ROME – Pope Francis agreed to meet with Indigenous survivors of Canada’s famous residential schools in December amid calls for a papal apology for the role of the Catholic Church in the abuse and death of thousands of Indigenous children.
The Canadian Conference of Catholic Bishops said Francis has invited delegations to the Vatican and will meet separately with three groups – First Nations, Métis and Inuit – during their visit from December 17 to 20. The pope will then preside over a final audience with the three groups on December 20, the conference said in a statement on Tuesday.
The Vatican did not confirm the visit on Wednesday, but the Holy See’s internal information portal reported on the bishops’ statement. Canadian bishops said the trip was pandemic contingent and delegations would include residential school survivors, Indigenous elders and youth, as well as Indigenous leaders and Canadian bishops.
In recent weeks, investigators using ground-penetrating radar have reported finding hundreds of anonymous graves at the sites of two residential schools for Indigenous children. The finds – more than 600 graves in one school, 215 bodies in another – have reignited calls, including from Prime Minister Justin Trudeau, for the Pope to issue a formal apology.
From the 19th century to the 1970s, more than 150,000 Aboriginal children were forced to attend publicly funded Christian residential schools in an attempt to assimilate them into Canadian society. Thousands of children died there from disease or other causes, and many never returned to their families.
Almost three-quarters of the 130 boarding schools were run by Roman Catholic missionary congregations, while others were administered by the Presbyterian, Anglican and United Church of Canada, which is today the largest Protestant denomination in the country. .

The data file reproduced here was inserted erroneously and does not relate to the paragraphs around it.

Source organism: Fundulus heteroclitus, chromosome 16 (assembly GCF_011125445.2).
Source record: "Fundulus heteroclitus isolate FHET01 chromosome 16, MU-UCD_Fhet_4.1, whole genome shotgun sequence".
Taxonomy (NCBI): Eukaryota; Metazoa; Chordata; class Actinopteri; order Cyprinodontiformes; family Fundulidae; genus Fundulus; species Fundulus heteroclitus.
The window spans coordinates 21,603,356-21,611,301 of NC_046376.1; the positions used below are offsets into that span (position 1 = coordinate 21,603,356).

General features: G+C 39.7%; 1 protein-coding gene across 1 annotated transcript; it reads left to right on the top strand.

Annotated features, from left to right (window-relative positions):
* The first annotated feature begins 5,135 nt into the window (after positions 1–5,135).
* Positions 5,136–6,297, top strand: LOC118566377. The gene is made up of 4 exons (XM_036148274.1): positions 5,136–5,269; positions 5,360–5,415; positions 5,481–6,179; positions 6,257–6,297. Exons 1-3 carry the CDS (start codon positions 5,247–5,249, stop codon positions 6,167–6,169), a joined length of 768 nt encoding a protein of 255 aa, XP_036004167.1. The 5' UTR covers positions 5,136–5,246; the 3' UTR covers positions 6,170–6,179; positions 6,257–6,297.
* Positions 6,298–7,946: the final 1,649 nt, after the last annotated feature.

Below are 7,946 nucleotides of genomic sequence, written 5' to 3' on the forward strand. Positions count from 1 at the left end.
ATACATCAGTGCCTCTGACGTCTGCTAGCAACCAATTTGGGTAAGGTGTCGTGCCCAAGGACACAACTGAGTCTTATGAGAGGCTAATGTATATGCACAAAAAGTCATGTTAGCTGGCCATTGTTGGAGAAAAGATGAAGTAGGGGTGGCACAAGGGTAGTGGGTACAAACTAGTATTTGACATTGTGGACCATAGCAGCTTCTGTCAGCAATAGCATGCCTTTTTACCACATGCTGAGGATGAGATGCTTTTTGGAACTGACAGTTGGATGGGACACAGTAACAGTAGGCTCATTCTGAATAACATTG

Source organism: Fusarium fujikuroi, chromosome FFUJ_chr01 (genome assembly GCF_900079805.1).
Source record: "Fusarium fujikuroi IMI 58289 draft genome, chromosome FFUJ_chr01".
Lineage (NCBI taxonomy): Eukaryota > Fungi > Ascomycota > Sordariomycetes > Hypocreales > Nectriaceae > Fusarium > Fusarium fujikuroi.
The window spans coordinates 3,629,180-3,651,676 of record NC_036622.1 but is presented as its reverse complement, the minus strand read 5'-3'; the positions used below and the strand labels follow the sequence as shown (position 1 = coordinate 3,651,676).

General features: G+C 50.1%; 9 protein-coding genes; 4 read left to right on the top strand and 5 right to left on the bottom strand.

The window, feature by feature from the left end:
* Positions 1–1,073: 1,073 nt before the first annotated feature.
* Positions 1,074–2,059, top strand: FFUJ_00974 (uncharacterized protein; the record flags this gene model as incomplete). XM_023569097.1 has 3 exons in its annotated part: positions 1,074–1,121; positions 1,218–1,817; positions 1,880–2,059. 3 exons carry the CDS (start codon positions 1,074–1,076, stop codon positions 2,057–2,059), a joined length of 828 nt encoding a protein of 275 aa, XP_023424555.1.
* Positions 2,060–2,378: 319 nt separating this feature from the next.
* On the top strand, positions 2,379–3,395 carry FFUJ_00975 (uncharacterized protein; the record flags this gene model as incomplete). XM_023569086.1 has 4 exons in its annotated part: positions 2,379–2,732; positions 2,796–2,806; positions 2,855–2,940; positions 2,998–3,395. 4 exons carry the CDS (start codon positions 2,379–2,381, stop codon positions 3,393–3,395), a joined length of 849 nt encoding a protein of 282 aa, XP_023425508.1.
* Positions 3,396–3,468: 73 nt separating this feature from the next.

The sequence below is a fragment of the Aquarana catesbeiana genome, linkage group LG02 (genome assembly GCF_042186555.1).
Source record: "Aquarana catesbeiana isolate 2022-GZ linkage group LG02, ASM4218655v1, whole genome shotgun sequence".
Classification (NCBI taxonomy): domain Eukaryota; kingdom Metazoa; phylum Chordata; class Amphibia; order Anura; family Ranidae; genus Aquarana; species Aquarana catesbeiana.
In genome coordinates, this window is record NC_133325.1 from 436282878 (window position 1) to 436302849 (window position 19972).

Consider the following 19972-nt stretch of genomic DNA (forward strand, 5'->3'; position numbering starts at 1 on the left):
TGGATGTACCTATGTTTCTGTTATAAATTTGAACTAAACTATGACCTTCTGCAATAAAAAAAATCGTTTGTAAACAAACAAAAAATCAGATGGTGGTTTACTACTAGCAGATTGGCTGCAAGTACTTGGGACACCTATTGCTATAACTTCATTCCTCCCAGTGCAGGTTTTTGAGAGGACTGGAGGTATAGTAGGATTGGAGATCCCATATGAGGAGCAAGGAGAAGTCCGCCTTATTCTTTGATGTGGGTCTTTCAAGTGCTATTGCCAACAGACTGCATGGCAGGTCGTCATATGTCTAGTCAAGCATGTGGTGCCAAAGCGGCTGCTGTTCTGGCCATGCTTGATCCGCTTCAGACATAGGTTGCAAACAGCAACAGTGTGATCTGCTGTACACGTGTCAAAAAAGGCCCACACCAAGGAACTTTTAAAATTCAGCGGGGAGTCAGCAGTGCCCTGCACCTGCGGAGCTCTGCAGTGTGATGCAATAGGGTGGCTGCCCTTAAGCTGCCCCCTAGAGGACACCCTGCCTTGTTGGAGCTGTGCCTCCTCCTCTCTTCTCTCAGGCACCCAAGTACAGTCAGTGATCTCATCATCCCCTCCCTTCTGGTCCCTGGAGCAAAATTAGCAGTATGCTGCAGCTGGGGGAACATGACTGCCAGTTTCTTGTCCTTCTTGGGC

The government formally apologized for the politics and the abuse in 2008. Additionally, the Presbyterian, Anglican and United Churches have apologized for their role in the abuse.
The Canadian bishops did not mention the request for a papal apology in the statement, saying only that Francis was “deeply committed to hearing indigenous peoples directly.”
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He said he had personally invited Indigenous delegations and would use the meetings to “express his sincere closeness, to address the impact of colonization and the role of the Church in the residential school system, in the hope to respond to the suffering of indigenous peoples. and the continuing effects of intergenerational trauma. “
The papal apology was one of 94 recommendations from the Truth and Reconciliation Commission of Canada, but the Canadian Bishops’ Conference said in 2018 that the Pope cannot personally apologize for the residential schools.
Pope Benedict XVI, who retired in 2013, met former students and victims in 2009 and shared with them his “personal anguish” over their suffering. But he didn’t apologize.